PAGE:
Please ensure you are logged in to access the Member Menu

 Facebook   |   Linkedin   |   Twitter   |   YouTube

Pacific Currents

Pacific Currents is a discussion forum on Asia-Pacific economic issues. We welcome submissions from all stakeholders including academics, researchers, thought-leaders, civil society, business leaders; and other policy experts. Submissions should cover issues related to economic policy and integration in the region. Articles should be written for a general audience and not technical but should have a foundation in objective policy analysis. Articles should also conform with PECC nomenclature - if you are not familiar, the editor will provide you with appropriate guidelines. Acceptance of articles is entirely at the discretion of the Editor. Articles should be in an op-ed format of around 1000 words but longer submissions are also occasionally accepted. Submissions are done in the name of the author and represent their individual opinions and not those of the institutions that they work for. To submit an article, please send in Word format to:

APEC 2013 in Bali - a foretaste of APEC in Manila 2015

Federico Macaranas
Professor, Asian Institute of Management, Manila, the Philippines

The BALI airport temporarily closed for commercial flights for security reasons, even as a new $300-million terminal has just been constructed (the cost of a one-day shutdown to the US government); dug up tarmac redesigned without chemicals, engineering works rushed from underpasses to a new $215-million oversea toll roads with dedicated motorcycle lanes crossing the main island across the waters to Nusa Dua; relocated monuments repainted, flag poles fitted with LED lights

alongside solar-powered streetlamps, cheap hotels sprouting side by side with the glitzy residences for the officials attending the Asia Pacific Economic Cooperation (APEC) 2013 meetings, including the $100-million Agung Pomodoro, site of the summit on Oct. 7 to 8, melding Balinese opulence and French luxury in 350 rooms and 17 villas - these are what initially strike travellers attending the various events around the annual gathering of economic leaders hosted by Indonesia which is spending $35 million for its second hosting in less than two decades.

The theme chosen for the Indonesia APEC meetings is connectivity and inclusive growth in the Asia-Pacific, far from the original Bogor goals of a free and open trade and investment zone set 19 years ago, but many hope will hasten that. More of the advanced member economies insist on trade and investment liberalization (TILF) agenda to be the focus. However, the concern of the Association of Southeast Asian Nations (ASEAN) members is that the emphasis on the TILF issues has resulted in greater income inequality in their region (40% in the Pacific Economic Cooperation Council [PECC] survey felt that way, vs. an average of 27% for all respondents from the entire Asia-Pacific).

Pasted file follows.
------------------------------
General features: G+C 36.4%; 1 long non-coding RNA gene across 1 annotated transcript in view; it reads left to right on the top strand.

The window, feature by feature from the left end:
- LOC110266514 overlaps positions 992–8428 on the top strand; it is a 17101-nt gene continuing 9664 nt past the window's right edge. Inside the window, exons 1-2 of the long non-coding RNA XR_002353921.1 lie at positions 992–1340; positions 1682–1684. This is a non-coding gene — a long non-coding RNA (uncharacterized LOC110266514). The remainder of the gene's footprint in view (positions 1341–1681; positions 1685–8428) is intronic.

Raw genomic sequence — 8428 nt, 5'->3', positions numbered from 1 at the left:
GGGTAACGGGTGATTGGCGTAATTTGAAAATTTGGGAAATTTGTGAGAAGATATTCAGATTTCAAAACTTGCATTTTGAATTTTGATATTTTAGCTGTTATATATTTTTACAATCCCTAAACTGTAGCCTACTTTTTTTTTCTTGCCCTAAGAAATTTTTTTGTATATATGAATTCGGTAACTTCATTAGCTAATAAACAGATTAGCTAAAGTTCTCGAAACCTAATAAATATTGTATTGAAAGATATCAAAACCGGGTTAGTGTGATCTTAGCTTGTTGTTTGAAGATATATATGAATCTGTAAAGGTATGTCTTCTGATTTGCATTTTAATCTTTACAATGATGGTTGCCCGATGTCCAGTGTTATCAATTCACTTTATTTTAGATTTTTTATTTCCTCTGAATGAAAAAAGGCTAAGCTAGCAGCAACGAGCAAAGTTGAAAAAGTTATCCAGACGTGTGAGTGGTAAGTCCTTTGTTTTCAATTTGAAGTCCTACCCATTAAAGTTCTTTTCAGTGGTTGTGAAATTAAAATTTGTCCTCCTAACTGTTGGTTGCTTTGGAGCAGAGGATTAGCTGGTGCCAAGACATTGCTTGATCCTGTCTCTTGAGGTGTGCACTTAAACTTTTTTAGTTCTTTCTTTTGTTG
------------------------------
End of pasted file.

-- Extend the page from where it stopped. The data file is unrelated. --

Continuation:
Having lost its centrality in an expanded membership (18 as of the 1996 Manila-Subic APEC meetings, vs. 21 today), the ASEAN concern for growing income inequality is fifth in the priorities in APEC. Ahead of this issue are (a) regional economic integration, including the Trans-Pacific Partnership or TPP, and Regional Comprehensive Economic Partnership or RCEP, among others; (b) the APEC growth strategy which considers an “inclusive growth” strategy, nonetheless with only 11.8% satisfaction among PECC survey respondents on actions taken in this regard by APEC; (c) corruption; and, (d) attaining the Bogor goals of free and open trade and investment.

Indonesia, the largest area-wise, the most populous, and among the most dynamic economies in ASEAN today, wisely thought of its theme by focusing on a trade and investment issue of “connectivity” (institutional, physical, and people-to-people) - it is rich in “behind the borders” reform concerns around land, sea, and air infrastructure policies - but at the same time also affecting the majority of the poorer communities in the region, the “inclusive growth” phrase in its theme.

Hence, the particular call for capacity-building in economic-technical cooperation (or Ecotech) agenda in APEC, becomes a priority. However, Indonesian Tourism and Creative Economy Minister Mari Pangestu is well aware that her call for capacity-building in the World Trade Organization may have caused her not getting the job as its head. Nonetheless, the Ecotech focus is likely to be picked up as a prime issue in the succeeding hosting of APEC meetings by China in 2014 and the Philippines in 2015. The PECC State of the Region 2013-2014 report in fact contains a full Chapter 3 dedicated to two Ecotech issues.